Flash forward to 2018 with the film's first Blu-ray release in the world, a much-touted restoration from 88 Films. The region-free disc was first released as a website exclusive and marks an upgrade in quality over past editions. Still completely uncut (despite the Holy Terror title card at the beginning), it features a considerable amount of additional detail than before with previously unseen textures now evident throughout, especially in the interior scenes filled with lace and polished wood. More image info is visible on the edge and the colors are still fairly subdued and a bit cooler here. The English LPCM mono audio is also substantially improved, with so much clarity now that it becomes glaringly obvious that DeNoble was looped (by another actor?) in most of his scenes. Optional English SDH subtitles are included, which means this is likely the first captioned release of the film anywhere as well. The commentary track is included again here, plus the ridiculous Holy Terror trailer (which prominently uses a photo of a much older Shields), the Communion British TV spot (with Tintorera!), a gallery (4m55s) of posters and other ephemera from around the world, and a 5m20s restoration demonstration that absolutely should not be watched until you've already seen the film!
However, the definitive version was yet to come with the North American Blu-ray from Arrow Video in 2019, finally culled from first-generation source material thanks to access to the original camera negative (under the original Communion title) held by Warner Bros. due to its inclusion in the Allied Artists library. Anyone familiar with this film's history will be staggered at how good it looks here, with far more image information visible here than before (especially at the bottom) and, at last, natural flesh tones. It's really a remarkable upgrade and proof that this film is as stylish as anything else turned out around that period. The LPCM English mono track (with optional English SDH subtitles) is also clearer than ever before, giving more range to the music and finally dispensing with that harsh, distressed sound to the dialogue recording. The preexisting Sole/Salier commentary is ported over here, but you also get an excellent, thorough new track by Richard Harland Smith, who presents an overview of the film as a significant genre entry and a key piece in the careers involved from Shields to Sole himself. He does a fine job of balancing historical trivia with insights into the film's status as a regional horror landmark (thanks to its shooting in Paterson, New Jersey) and a number of odd or mysterious elements in both its themes and production details, not to mention its strong ties to the theater community. A new interview with Sole, "First Communion" (18m42s), covers his movement into directing including his very controversial debut film and charts the development of the story, the arrangements with Paterson to get the film funded and produced, and the background of some of the players. (DeNoble's is a doozy.) For some reason there's a ton of heavy digital filtering on Sole during his interview footage, but it's well worth checking out and includes a barrage of great vintage newspaper clippings to boot. "Alice on My Mind" (14m59s) with composer Stephen Lawrence is a fascinating peek into how he built the various themes to the very memorable score (with live piano demonstrations), with plenty of background information included about his musical career, too. In his first extra ever for one of his films, McMaster appears for "In the Name of the Father" (16m2s) for a Skype chat about his background, his entry into acting after military service and other unrelated careers, the mechanics of his most memorable scene, Miller's turbulent divorce from Jason Miller, and a fair bit about his role in that other notorious horror film just after this film (apparently under yet another title in the beginning, The Horrors of Dr. Sardu). His thoughts on Catholicism and Sole's attitude at the time are quite fascinating as well, and again, keep an eye on the newspaper clippings (including one announcing this as a made-for-TV project, weirdly enough). Then "Lost Childhood: The Locations of Alice, Sweet Alice" (16m2s) features Fangoria's Michael Gingold as your guide for a look at the film's most prominent and familiar locations, some of which have changed their function rather drastically over the ensuing decades or been demolished entirely. "Sweet Memories: Dante Tomaselli on Alice, Sweet Alice" (11m18s) features Sole's cousin, Dante Tomaselli (a filmmaker in his own right with films like Desecration), chats about his own awareness of the film and its impact on his life and career, his long-gestating plans to do a remake, and his own take on religion and the challenges of revisiting a film known to horror fans for so many years. A deleted scenes section (2m45s) features two brief dialogue segments (with no existing audio) cut from the film, followed by the reissue credits as Alice, Sweet Alice, a Holy Terror reissue trailer playing up Brooke Shields to a ridiculous degree, a UK TV spot, a gallery of 41 stills and promotional items including various editions of the tie-in paperback, and tucked away at the very end, the shorter Holy Terror cut (107m13s). Also featured as a BD-Rom option is the original screenplay as a PDF, which makes for very illuminating reading as it follows the same storyline but has a few significant differences along the way including a more straightforward, traditional ending. The first pressing also comes with an insert booklet featuring liner notes by Michael Blyth.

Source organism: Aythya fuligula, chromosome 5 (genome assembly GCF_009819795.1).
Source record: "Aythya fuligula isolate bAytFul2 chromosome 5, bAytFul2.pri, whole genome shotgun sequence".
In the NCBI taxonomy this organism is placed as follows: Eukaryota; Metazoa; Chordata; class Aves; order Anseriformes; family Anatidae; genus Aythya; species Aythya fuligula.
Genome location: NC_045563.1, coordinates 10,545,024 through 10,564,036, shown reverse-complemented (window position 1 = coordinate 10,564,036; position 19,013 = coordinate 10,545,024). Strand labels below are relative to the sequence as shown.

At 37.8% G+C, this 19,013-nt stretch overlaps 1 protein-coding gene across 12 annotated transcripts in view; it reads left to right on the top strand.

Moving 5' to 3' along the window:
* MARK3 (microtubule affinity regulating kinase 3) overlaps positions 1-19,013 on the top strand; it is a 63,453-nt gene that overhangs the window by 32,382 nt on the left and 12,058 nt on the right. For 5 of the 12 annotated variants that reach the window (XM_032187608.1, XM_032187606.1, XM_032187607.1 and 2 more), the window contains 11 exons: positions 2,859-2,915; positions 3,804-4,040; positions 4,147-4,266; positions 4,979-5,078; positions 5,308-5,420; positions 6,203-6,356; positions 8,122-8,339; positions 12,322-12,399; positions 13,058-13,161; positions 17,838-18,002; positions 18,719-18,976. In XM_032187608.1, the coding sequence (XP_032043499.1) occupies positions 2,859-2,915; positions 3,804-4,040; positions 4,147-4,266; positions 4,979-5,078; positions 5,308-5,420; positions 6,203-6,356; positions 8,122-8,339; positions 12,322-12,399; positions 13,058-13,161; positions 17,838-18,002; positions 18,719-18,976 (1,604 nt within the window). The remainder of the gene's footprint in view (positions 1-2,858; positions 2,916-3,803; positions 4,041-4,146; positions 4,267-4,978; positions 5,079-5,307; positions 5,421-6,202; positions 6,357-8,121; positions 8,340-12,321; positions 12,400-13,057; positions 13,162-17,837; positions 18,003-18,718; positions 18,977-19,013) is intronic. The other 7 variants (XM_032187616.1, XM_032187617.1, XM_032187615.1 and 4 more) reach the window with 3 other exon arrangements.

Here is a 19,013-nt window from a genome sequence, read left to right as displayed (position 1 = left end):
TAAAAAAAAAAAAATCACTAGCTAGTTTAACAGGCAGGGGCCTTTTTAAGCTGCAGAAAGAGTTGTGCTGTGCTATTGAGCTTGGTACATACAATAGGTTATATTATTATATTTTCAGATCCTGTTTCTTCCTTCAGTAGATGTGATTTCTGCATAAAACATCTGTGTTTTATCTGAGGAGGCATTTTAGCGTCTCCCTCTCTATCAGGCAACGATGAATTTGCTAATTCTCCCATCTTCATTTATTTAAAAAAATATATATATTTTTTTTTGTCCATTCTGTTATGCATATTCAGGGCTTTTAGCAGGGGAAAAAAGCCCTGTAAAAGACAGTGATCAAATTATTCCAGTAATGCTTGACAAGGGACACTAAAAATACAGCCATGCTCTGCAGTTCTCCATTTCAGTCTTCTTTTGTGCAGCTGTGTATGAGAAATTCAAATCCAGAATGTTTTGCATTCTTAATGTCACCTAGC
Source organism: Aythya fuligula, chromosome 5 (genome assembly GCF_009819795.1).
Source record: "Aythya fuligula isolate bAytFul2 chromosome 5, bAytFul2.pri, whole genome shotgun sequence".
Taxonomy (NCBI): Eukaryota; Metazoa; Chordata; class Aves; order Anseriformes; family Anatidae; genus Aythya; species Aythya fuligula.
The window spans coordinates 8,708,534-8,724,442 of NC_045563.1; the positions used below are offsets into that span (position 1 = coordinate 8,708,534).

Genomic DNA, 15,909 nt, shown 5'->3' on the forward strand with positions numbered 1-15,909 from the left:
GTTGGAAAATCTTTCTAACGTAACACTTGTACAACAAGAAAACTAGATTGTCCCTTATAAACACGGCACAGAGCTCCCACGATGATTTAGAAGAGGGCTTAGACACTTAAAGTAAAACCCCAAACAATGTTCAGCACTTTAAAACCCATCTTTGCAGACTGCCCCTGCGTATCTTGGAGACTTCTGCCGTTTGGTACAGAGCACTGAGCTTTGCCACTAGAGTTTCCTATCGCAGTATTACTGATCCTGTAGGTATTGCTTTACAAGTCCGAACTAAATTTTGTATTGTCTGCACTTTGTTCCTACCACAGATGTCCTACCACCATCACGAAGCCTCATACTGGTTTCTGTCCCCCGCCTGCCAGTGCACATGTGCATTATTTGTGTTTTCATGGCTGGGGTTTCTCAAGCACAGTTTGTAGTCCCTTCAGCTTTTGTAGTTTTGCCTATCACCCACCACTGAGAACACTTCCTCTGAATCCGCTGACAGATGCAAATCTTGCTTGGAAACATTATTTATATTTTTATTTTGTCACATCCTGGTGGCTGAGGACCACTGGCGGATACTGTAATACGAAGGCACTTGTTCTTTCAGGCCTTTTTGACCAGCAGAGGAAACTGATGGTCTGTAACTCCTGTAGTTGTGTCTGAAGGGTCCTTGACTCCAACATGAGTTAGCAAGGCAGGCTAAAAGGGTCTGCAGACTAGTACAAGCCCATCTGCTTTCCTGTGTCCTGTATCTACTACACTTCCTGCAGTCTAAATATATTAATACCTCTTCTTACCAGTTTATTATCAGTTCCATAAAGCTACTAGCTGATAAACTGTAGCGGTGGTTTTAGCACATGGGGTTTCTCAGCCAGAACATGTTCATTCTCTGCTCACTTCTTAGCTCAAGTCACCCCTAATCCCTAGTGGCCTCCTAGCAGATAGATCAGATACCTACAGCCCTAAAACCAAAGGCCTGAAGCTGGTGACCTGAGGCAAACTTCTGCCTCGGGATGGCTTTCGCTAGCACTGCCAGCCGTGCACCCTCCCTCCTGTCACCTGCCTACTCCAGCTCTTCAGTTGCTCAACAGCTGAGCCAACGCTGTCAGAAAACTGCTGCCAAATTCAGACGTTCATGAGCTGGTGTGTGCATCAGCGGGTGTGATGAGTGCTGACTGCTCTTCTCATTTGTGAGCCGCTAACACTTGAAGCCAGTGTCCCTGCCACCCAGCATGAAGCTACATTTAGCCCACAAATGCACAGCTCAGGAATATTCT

ARROW FILMS (BLU-RAY)
88 FILMS (BLU-RAY)
88 FILMS (DVD)